One of the reasons I love doing this website is that you’re constantly exposed to new music.

Now, I’ll grant you that my love of the next thing probably comes from the fact I have the attention span of a 4-year-old, but to lift the curtain a bit, it kind of goes like this.

A chap that I have been getting ace music from for a decade sends an email – I’d like to call it to “MV Towers” like Kerrang used to back in the day, but it is actually a desk overlooking my garden – and says: “I am seeing you this as you like Americana.” He’s right. I do.

So that’s how you enter the world of Elaine Palmer for the first time. Raised in North Yorkshire, she splits her time between there and Phoenix, and that duality is all through “Half Moon Rising”. The wild, the windswept, but that unmistakable US sound.

The eight songs lure you in straight away with the gorgeous, “Heart And Soul”, which is warm, welcoming, and expansive and Palmer’s voice is perfect. She was made to sing songs like this.

She sounds fragile on “Love Like That” and the lap steel is stunning, indeed, the musicianship is from the top drawer throughout. Perhaps because she amassed a cast of exceptional players including Matt Lynott (The White Buffalo drummer), Bobby Furgo (Leonard Cohen’s violinist) Patrick McClory and Dave Berzansky (Hacienda Brothers’ pedal steel), Mike Butler (guitars).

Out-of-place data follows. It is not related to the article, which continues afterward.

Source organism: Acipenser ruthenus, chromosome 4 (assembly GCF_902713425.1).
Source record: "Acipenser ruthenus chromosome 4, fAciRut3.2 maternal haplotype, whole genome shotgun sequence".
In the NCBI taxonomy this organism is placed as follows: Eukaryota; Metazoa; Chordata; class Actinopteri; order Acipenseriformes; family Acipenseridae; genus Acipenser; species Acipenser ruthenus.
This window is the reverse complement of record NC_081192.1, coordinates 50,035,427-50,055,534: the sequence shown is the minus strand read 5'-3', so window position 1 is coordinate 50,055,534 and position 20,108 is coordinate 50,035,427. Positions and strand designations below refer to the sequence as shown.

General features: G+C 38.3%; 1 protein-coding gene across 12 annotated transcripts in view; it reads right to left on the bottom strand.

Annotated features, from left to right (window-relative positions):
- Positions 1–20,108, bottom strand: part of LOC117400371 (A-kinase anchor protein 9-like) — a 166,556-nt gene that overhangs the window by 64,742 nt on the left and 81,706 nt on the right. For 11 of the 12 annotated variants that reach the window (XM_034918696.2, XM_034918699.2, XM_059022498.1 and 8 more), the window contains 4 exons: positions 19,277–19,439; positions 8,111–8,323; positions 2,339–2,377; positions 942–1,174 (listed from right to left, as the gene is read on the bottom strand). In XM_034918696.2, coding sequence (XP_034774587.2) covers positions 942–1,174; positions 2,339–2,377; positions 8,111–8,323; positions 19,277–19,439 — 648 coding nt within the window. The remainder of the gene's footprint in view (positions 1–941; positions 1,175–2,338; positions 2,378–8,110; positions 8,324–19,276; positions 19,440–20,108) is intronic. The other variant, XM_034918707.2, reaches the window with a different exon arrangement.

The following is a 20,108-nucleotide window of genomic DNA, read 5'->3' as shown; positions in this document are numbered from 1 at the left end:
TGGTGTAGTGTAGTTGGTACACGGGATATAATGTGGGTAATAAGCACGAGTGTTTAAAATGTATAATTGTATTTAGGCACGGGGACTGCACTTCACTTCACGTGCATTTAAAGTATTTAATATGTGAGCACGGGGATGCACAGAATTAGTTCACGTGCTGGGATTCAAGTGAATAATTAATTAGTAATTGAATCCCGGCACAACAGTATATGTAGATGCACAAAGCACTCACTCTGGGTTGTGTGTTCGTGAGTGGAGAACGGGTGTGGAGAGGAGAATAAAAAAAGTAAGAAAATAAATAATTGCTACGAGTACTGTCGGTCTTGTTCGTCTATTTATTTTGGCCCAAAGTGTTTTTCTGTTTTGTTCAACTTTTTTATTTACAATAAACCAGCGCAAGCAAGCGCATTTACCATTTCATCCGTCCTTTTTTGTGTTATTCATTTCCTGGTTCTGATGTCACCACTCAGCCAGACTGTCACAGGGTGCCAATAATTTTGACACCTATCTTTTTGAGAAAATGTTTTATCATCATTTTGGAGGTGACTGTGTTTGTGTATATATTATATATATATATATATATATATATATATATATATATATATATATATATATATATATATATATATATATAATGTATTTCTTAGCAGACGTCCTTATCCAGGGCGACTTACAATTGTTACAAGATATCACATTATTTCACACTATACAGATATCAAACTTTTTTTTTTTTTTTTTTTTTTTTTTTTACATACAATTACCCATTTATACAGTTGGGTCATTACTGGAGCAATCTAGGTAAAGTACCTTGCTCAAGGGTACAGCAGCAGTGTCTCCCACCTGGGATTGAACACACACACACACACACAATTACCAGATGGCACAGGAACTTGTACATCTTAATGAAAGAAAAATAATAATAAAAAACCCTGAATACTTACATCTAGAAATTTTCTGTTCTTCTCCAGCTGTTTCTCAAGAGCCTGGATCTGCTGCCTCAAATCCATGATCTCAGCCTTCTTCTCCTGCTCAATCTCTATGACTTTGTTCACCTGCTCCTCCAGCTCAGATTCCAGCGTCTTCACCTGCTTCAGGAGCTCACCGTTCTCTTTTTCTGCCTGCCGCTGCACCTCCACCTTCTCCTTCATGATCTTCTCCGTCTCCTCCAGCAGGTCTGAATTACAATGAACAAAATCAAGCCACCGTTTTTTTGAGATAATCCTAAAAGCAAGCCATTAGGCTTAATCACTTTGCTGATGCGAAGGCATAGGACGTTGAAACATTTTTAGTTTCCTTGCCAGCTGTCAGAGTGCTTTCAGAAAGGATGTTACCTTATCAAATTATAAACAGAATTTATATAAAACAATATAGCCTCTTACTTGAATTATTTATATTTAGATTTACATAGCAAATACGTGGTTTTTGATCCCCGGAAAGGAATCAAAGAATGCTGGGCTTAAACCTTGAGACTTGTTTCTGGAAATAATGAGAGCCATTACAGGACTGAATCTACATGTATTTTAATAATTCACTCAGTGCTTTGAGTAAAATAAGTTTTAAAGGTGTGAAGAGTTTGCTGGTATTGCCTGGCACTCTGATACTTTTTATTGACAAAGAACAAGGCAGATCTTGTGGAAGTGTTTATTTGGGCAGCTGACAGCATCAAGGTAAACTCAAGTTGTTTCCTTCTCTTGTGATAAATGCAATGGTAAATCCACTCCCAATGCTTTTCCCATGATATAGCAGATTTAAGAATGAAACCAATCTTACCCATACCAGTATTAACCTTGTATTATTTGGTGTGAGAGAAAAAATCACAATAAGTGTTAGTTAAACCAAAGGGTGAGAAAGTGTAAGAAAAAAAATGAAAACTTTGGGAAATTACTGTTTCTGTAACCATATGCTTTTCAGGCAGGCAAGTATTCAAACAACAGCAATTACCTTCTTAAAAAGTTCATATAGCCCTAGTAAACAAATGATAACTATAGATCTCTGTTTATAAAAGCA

Even the sparse “So Long”, which is laden with the type of regret that only makes sense at 2 AM, somehow reassures you that it will be alright by the time the sun comes up and if the rumble of the drums on “Freeborough Hill” indicates trouble, even then for Palmer to sing “the will I had for this life it is long gone” still feels raw.

A feeling that she’s given so much of herself to this is never far away. Capable of poetic verses too. The imagery on “Let Me Fall” is wonderful, while “Not Lost” belies its title by sounding like it’s searching for something. Whether it finds it or not, I guess time will tell,

“Youth is wasted on the young” she sings in “On The Way Up” and this one soars with a genuine, real hope.

It’s fitting that it ends with some simply gorgeous, gentle folk, and “The Last Dance” sounds like it would crumble like ancient parchment.

I am not going to insult Elaine Palmer by a) comparing her to anyone else or b) pretending that I know her other work. What I can say for absolutely definite is that there is something magical in the glow of “Half Moon Rising.”

Rating 9/10

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